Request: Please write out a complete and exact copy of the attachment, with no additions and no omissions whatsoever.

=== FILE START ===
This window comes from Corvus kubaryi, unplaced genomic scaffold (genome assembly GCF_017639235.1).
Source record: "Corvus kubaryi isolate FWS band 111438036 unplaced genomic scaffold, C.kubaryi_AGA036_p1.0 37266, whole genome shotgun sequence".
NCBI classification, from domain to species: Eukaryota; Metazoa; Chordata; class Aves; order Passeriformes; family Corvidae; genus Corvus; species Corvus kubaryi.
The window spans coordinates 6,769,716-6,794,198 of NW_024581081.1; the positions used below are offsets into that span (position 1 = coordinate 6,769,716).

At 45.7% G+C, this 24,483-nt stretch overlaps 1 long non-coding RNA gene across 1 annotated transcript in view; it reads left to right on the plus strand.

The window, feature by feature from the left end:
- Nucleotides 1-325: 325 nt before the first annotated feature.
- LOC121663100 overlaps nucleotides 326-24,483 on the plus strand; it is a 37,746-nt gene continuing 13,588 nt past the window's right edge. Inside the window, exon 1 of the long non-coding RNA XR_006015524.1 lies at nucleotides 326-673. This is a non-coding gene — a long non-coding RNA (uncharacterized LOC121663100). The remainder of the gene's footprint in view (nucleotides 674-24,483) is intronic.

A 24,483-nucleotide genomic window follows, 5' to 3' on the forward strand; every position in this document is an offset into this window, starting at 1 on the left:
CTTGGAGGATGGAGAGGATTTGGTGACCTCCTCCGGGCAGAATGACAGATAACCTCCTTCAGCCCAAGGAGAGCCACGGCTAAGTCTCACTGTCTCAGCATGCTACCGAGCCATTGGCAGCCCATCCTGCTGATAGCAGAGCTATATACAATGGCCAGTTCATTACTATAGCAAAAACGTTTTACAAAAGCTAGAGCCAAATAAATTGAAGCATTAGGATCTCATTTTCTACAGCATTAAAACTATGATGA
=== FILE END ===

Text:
This window comes from Corvus kubaryi, unplaced genomic scaffold (genome assembly GCF_017639235.1).
Source record: "Corvus kubaryi isolate FWS band 111438036 unplaced genomic scaffold, C.kubaryi_AGA036_p1.0 37266, whole genome shotgun sequence".
NCBI classification, from domain to species: Eukaryota; Metazoa; Chordata; class Aves; order Passeriformes; family Corvidae; genus Corvus; species Corvus kubaryi.
The window spans coordinates 6,769,716-6,794,198 of NW_024581081.1; the positions used below are offsets into that span (position 1 = coordinate 6,769,716).

At 45.7% G+C, this 24,483-nt stretch overlaps 1 long non-coding RNA gene across 1 annotated transcript in view; it reads left to right on the plus strand.

The window, feature by feature from the left end:
- Nucleotides 1-325: 325 nt before the first annotated feature.
- LOC121663100 overlaps nucleotides 326-24,483 on the plus strand; it is a 37,746-nt gene continuing 13,588 nt past the window's right edge. Inside the window, exon 1 of the long non-coding RNA XR_006015524.1 lies at nucleotides 326-673. This is a non-coding gene — a long non-coding RNA (uncharacterized LOC121663100). The remainder of the gene's footprint in view (nucleotides 674-24,483) is intronic.

A 24,483-nucleotide genomic window follows, 5' to 3' on the forward strand; every position in this document is an offset into this window, starting at 1 on the left:
CTTGGAGGATGGAGAGGATTTGGTGACCTCCTCCGGGCAGAATGACAGATAACCTCCTTCAGCCCAAGGAGAGCCACGGCTAAGTCTCACTGTCTCAGCATGCTACCGAGCCATTGGCAGCCCATCCTGCTGATAGCAGAGCTATATACAATGGCCAGTTCATTACTATAGCAAAAACGTTTTACAAAAGCTAGAGCCAAATAAATTGAAGCATTAGGATCTCATTTTCTACAGCATTAAAACTATGATGA